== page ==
At every turn, Beyond Psychoanalytic Literary Criticism: Between Literature and Mind acts as a living example of the territory it explores: the space between two disciplines, wherein the writer brings into being a form of psychoanalytic literary criticism of his own making. Forgoing traditional applied psychoanalysis and technical jargon, this highly accessible, interdisciplinary work will appeal to psychoanalysts and psychoanalytic psychotherapists, as well as literary critics and scholars.
On January 29th, Visiting Scholar and Cognitive Scientist Urban Kordes joined us for Lit and Mind’s Winter Reading Group Meeting. Professor of cognitive science and first-person research at the University of Ljubljana, Dr. Kordes currently serves as head of the cognitive science program. He as well teaches at the University of Vienna, Austria (cognitive science), University of Primorska, Koper, Slovenia (methodology) and Nan Tien Institute, Wollongong, Australia (cognitive science & mindfulness). Professor Kordes holds a bachelor’s degree in mathematical physics, and a master’s & doctorate in philosophy of cognitive science. His research interests include in-depth empirical phenomenology, neurophenomenology, enactivism, and neuroaesthetics.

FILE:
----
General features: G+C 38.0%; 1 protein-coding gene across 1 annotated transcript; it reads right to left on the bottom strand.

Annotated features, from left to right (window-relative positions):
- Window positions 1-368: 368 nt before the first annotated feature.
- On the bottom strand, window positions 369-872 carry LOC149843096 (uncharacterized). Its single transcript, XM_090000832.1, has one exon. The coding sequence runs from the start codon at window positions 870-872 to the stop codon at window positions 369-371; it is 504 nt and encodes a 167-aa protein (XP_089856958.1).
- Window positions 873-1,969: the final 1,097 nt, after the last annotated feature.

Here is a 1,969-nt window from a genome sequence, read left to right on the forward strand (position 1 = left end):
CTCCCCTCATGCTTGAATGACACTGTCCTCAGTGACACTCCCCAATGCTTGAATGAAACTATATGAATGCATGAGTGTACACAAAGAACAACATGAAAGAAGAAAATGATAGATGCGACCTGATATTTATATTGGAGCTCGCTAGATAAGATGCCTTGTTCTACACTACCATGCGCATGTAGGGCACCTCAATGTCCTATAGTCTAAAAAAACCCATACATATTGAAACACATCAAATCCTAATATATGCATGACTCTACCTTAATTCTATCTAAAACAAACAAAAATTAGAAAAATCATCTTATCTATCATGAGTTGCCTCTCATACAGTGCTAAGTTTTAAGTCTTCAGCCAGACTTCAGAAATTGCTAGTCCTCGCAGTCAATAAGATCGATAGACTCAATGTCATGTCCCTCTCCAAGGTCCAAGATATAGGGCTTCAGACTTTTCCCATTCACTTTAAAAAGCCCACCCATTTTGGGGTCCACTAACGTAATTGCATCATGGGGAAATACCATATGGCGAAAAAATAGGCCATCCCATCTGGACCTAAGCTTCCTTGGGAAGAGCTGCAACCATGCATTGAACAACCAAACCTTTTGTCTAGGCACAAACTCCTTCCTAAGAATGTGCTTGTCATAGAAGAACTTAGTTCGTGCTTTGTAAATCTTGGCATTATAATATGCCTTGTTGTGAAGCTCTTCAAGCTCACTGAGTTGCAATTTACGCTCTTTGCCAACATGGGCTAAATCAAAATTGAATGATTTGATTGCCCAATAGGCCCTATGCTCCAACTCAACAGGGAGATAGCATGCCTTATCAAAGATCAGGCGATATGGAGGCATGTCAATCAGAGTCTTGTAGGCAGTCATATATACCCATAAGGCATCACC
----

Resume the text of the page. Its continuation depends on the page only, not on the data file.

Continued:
Professor Kordes led a discussion on Thomas Fuchs and Hanne De Jaegher’s “Enactive Intersubjectivity: Participatory Sense-Making and Mutual Incorporation” and chapter seven of Charles Fernyhough’s The Voices Within: The History and Science of How We Talk to Ourselves (“Chorus of Me”). Lit and Mind graduate student Rebecca Baker chose and presented on our third reading, Jorge Luis Borges’s “Tlon, Uqbar, Orbis Tertius,” weaving our earlier conversation into the literature.
Mark Leffert joined Literature and the Mind on November 6th to discuss his work on clinical psychoanalysis. Dr. Leffert’s interdisciplinary reformulation of psychoanalytic thought and practice is informed by his ideas concerning postmodernism, complexity, and neuroscience. His discussion of the background of clinical psychoanalysis, different kinds of unconsciousnesses, and the discontinuous self that is always embedded and entangled within its environment led to a group conversation about the role of literature in understanding the self, as a place to learn about and grasp the shifting sense of self-state.